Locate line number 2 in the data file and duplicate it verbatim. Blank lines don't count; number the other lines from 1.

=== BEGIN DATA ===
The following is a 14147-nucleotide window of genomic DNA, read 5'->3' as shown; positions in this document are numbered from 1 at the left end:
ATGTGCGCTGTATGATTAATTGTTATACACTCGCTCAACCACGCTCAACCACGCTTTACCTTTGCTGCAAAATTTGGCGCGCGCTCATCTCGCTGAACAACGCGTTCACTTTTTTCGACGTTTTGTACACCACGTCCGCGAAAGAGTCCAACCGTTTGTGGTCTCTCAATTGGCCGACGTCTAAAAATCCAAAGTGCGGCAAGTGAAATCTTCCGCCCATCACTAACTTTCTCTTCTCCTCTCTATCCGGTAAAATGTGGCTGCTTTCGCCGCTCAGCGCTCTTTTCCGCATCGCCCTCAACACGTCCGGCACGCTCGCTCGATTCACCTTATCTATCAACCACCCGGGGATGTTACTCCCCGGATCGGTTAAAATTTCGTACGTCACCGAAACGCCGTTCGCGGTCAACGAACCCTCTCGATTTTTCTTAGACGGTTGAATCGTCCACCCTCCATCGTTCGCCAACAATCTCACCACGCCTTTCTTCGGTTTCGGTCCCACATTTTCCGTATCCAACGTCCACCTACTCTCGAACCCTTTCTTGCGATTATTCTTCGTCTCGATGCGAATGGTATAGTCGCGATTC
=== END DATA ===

ATGTGCGCTGTATGATTAATTGTTATACACTCGCTCAACCACGCTCAACCACGCTTTACCTTTGCTGCAAAATTTGGCGCGCGCTCATCTCGCTGAACAACGCGTTCACTTTTTTCGACGTTTTGTACACCACGTCCGCGAAAGAGTCCAACCGTTTGTGGTCTCTCAATTGGCCGACGTCTAAAAATCCAAAGTGCGGCAAGTGAAATCTTCCGCCCATCACTAACTTTCTCTTCTCCTCTCTATCCGGTAAAATGTGGCTGCTTTCGCCGCTCAGCGCTCTTTTCCGCATCGCCCTCAACACGTCCGGCACGCTCGCTCGATTCACCTTATCTATCAACCACCCGGGGATGTTACTCCCCGGATCGGTTAAAATTTCGTACGTCACCGAAACGCCGTTCGCGGTCAACGAACCCTCTCGATTTTTCTTAGACGGTTGAATCGTCCACCCTCCATCGTTCGCCAACAATCTCACCACGCCTTTCTTCGGTTTCGGTCCCACATTTTCCGTATCCAACGTCCACCTACTCTCGAACCCTTTCTTGCGATTATTCTTCGTCTCGATGCGAATGGTATAGTCGCGATTC